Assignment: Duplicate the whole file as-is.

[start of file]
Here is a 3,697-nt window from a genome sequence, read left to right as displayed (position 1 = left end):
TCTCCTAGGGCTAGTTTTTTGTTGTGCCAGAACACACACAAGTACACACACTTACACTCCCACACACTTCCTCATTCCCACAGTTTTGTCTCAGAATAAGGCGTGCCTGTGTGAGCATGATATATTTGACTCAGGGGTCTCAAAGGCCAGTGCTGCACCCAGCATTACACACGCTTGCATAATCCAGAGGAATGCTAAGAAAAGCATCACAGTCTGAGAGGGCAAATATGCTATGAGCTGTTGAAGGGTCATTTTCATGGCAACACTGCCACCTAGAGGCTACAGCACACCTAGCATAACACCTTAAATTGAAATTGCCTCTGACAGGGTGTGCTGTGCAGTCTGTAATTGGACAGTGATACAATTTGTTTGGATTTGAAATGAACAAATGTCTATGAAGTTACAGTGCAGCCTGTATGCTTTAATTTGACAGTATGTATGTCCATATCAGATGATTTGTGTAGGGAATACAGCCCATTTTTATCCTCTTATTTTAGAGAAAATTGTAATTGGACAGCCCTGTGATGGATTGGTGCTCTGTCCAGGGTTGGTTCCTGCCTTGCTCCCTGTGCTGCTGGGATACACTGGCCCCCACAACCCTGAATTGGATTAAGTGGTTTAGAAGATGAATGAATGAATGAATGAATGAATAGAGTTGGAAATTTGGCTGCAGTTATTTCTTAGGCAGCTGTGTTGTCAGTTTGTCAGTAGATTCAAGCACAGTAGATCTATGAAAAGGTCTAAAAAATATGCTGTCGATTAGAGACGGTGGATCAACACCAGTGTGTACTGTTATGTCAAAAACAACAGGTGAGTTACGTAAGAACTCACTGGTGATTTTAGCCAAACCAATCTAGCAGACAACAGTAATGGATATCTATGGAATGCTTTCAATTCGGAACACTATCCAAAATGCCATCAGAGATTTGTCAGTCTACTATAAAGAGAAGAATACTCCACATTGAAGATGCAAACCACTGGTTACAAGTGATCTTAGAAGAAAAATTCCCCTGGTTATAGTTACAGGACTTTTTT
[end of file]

Here is a 3,697-nt window from a genome sequence, read left to right as displayed (position 1 = left end):
TCTCCTAGGGCTAGTTTTTTGTTGTGCCAGAACACACACAAGTACACACACTTACACTCCCACACACTTCCTCATTCCCACAGTTTTGTCTCAGAATAAGGCGTGCCTGTGTGAGCATGATATATTTGACTCAGGGGTCTCAAAGGCCAGTGCTGCACCCAGCATTACACACGCTTGCATAATCCAGAGGAATGCTAAGAAAAGCATCACAGTCTGAGAGGGCAAATATGCTATGAGCTGTTGAAGGGTCATTTTCATGGCAACACTGCCACCTAGAGGCTACAGCACACCTAGCATAACACCTTAAATTGAAATTGCCTCTGACAGGGTGTGCTGTGCAGTCTGTAATTGGACAGTGATACAATTTGTTTGGATTTGAAATGAACAAATGTCTATGAAGTTACAGTGCAGCCTGTATGCTTTAATTTGACAGTATGTATGTCCATATCAGATGATTTGTGTAGGGAATACAGCCCATTTTTATCCTCTTATTTTAGAGAAAATTGTAATTGGACAGCCCTGTGATGGATTGGTGCTCTGTCCAGGGTTGGTTCCTGCCTTGCTCCCTGTGCTGCTGGGATACACTGGCCCCCACAACCCTGAATTGGATTAAGTGGTTTAGAAGATGAATGAATGAATGAATGAATGAATAGAGTTGGAAATTTGGCTGCAGTTATTTCTTAGGCAGCTGTGTTGTCAGTTTGTCAGTAGATTCAAGCACAGTAGATCTATGAAAAGGTCTAAAAAATATGCTGTCGATTAGAGACGGTGGATCAACACCAGTGTGTACTGTTATGTCAAAAACAACAGGTGAGTTACGTAAGAACTCACTGGTGATTTTAGCCAAACCAATCTAGCAGACAACAGTAATGGATATCTATGGAATGCTTTCAATTCGGAACACTATCCAAAATGCCATCAGAGATTTGTCAGTCTACTATAAAGAGAAGAATACTCCACATTGAAGATGCAAACCACTGGTTACAAGTGATCTTAGAAGAAAAATTCCCCTGGTTATAGTTACAGGACTTTTTT